Making Digital Home Movies, Part 2


Sony Vegas - Put all your clips into the timeline

With a video editing program, you can take your mass of video clips and actually produce a movie that makes sense. You can use any type of program from Vegas to Movie Maker. The only differences are the options and feel. Movie Maker is free, but limited to the number of effects you can add and the number of tracks that you can edit. Movie Maker cannot output to Divx, QuickTime or RealPlayer.

Video editing is mostly connecting video clips that you want and cutting clips that you don't want. This is done by dragging files into the timeline and then splitting off the videos that you don't want. The most common effect to add is a cross fade between clips. In Vegas, you can do this by simply dragging one clip to slightly overlap another.

Sony Vegas - Selecting the Green Screen feature

Sony Vegas - Using the eye dropper tool to make a color transparent

Remember the title we made? Lets composite this title over some existing video clip. We want to make the green transparent. First click on your title video and then select the green screen special effect. Then use the eye dropper tool and click on the green color in your title. This tells Vegas to make that shade of green transparent. You can see the results in a downloadable video at the end of this article.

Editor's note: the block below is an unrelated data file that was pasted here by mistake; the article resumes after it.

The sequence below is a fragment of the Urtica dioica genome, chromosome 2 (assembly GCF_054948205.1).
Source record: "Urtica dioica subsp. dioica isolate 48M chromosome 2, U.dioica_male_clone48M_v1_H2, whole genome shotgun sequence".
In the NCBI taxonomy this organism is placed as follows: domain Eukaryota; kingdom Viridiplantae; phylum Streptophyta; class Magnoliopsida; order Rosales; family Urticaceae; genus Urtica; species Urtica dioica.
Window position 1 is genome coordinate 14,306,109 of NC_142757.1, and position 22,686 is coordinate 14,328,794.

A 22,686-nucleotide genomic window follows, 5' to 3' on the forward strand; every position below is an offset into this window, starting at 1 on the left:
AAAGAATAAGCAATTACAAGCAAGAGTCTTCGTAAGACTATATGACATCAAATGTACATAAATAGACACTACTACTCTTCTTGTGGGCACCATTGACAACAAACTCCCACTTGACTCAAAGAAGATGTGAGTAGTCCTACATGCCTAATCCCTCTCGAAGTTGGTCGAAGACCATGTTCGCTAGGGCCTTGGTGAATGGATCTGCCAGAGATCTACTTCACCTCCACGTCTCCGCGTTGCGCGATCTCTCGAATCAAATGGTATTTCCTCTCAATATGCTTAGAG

Sony Vegas - Before Chroma Keying

Sony Vegas - After Chroma Keying

Rendering And Codecs

After everything has been edited, you will need to render the finished video. Rendering will put all the special effects and clips together and make a single video file out of it. It will also compress the resulting file with a codec.

Your raw video files are huge. As I said earlier, Mini-DV video files takes up about two GB for just 10 minutes of footage. Obviously it would be difficult to email this to someone or have them download it from a website. This is where codecs come into play. Codecs are video formats that try to compress the video, while keeping the same quality. Some codecs, like Huffy use lossless compression, meaning that no original data is lost. Others codecs like Windows Media or Divx use lossy compression.

Rendering can be the most time consuming part of the movie production process. Make sure you have bought the fastest computer that you can afford. You might even buy another computer to be solely used for rendering.

Make sure you defragment your hard-drive before you start rendering. Also don't render to the same drive as your source video files. If your source files are on drive 1, then render to drive 2.


Producing your own home digital movies can be a fun and rewarding experience. Armed with the tools that you bought from Part 1 , and with the knowledge from this article, it should also be easy.

Making the special effects was child's play, since we had the right tools. We learned how easy it is to add particle effects with ParticleIllusion. The inexpensive Bluff Titler easily made great looking titles. Finally, Ultra took all the guesswork out of Chroma Keying. THG will have more detailed reviews of some of the software tools that were used in this article. Stay tuned!

Here are the downloadable videos of some of the special effects. You will need Divx to play them.

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